Jungle Kings

Massive tarpon prowl Nicaragua’s Caribbean coast

October 24, 2011
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Heavy tarpon — most over 100 pounds — take just about any bait live, dead or plastic when they’re on the feed near the Rio San Juan and Rio Indio along Nicaragua’s east coast. SF Editor Chris Woodward traveled to the Rio Indio Lodge in mid-October with her husband and avid angler Spud Woodward to sample the nearly untapped resources of the region. Chris Woodward
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On approach to the airstrip at Barra del Colorado in Costa Rica near the Nicaraguan border. Until December, U.S. anglers who fly into San Jose, Costa Rica, will pick up a charter flight to Barra and take a boat ride to the lodge. But toward the end of the year, a new airstrip will open a stone’s throw from Rio Indio at the town of San Juan de Nicaragua. Chris Woodward
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The boat ride from Barra to the Rio Indio Lodge runs past lush jungle dotted with primitive river homes built by local families. The ride takes about two hours and includes stops at various checkpoints manned by Costa Rican and Nicaraguan officials. Chris Woodward
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The Rio Indio Lodge, built mostly with native hard woods, is a craftsman’s dream. It sits perched on a point near the river yet remains shrouded with thick green foliage. Chris Woodward
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The run to tarpon grounds takes less than 10 minutes. Guides set up a drift and bait up with jigs or plugs and any live bait they may catch on a sabiki — like this lookdown/moonfish. Chris Woodward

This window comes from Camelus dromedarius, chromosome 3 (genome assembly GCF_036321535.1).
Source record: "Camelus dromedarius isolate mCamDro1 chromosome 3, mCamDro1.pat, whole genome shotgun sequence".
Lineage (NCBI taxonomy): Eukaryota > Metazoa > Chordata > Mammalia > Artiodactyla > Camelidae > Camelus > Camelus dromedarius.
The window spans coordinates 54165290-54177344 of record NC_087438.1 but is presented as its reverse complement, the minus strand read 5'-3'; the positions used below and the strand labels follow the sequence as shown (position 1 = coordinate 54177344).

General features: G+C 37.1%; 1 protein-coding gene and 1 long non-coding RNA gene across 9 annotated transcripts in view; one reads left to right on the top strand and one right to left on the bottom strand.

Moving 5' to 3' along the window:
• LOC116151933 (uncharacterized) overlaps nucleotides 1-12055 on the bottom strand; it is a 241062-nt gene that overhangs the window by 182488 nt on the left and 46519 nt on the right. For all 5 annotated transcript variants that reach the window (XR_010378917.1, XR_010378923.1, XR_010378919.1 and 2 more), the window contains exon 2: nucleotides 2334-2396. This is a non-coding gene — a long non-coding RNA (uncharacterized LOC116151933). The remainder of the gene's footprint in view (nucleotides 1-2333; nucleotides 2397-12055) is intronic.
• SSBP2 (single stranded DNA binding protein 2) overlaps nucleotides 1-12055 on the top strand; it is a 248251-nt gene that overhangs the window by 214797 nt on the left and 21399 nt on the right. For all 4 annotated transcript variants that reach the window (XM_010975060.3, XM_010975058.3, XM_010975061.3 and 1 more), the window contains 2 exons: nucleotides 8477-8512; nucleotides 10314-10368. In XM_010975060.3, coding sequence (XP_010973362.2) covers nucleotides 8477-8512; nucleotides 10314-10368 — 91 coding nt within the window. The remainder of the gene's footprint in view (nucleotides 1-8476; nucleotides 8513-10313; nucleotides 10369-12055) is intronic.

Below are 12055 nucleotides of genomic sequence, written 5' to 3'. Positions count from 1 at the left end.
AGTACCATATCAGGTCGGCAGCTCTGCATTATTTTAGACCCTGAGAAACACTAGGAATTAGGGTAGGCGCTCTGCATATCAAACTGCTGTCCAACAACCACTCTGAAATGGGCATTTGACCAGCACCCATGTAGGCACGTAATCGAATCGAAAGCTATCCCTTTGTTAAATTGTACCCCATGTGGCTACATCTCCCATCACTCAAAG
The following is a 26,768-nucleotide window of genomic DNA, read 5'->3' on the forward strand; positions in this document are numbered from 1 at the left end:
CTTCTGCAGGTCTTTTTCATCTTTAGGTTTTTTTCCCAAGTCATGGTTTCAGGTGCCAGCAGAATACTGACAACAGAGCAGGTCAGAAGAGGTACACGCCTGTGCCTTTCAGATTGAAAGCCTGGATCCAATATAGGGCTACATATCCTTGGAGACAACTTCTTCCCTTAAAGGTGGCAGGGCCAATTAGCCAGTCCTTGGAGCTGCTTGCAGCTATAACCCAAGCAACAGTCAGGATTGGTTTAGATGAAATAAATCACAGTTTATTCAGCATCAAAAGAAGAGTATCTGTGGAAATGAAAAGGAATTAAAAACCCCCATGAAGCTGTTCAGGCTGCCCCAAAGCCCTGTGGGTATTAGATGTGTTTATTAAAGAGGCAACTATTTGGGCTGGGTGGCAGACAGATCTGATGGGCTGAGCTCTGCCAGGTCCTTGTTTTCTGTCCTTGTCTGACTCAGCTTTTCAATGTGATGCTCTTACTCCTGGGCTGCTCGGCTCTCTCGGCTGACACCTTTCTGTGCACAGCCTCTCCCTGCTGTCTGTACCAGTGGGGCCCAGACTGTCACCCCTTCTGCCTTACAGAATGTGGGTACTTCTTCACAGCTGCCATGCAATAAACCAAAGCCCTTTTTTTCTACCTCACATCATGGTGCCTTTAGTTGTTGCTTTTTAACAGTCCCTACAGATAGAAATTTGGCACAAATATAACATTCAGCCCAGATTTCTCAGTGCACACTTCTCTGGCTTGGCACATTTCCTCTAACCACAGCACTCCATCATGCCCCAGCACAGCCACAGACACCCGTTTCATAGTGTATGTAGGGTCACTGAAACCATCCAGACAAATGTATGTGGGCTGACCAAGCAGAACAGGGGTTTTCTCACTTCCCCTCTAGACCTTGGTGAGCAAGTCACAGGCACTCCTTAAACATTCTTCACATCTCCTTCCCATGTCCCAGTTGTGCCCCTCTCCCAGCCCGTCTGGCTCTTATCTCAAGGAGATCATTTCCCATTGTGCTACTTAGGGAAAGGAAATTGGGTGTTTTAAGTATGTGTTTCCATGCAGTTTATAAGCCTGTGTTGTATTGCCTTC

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As a fairly frequent traveling angler, I like to take a selection of lures for each trip. This time, I packed Yo-Zuris, DOAs, assorted swimbaits and a few Hogy lures. Chris Woodward
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Spud rigged a Jiggn’ Hogy to bounce along the bottom in about 50 feet of water. Chris Woodward
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He was rewarded with a fairly quick hookup to a tarpon in the 120-pound range. Here, he fights the fish on a Penn Battle 7000 spooled with 50-pound SpiderWire that we brought to test. We used the lodge’s rods to minimize checked baggage. Chris Woodward
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Palming the spool helped slow the freight-train run of the big fish. Chris Woodward
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Coming up for air, the tarpon has its first look at the boat. And in typical fashion, it peeled of another several hundred feet of line before finally succumbing. Chris Woodward
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Guide Santos Faustino Espinoza “Rito” Perez hoists the tarpon with a lip gaff for a quick photo before release. Chris Woodward
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On the way back to the lodge, a 150-year-old sentinel still stands in the surrounding lagoon. This dredge from the 1850s was left by Cornelius Vanderbilt, who had proposed to build a shipping canal across Nicaragua, instead of Panama. Chris Woodward
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Crikey! A huge croc! This 19-footer, nicknamed Juancho (Big John), comes to the docks at Rio Indio every night to eat the fish carcasses cleaned by the guides that day. Chris Woodward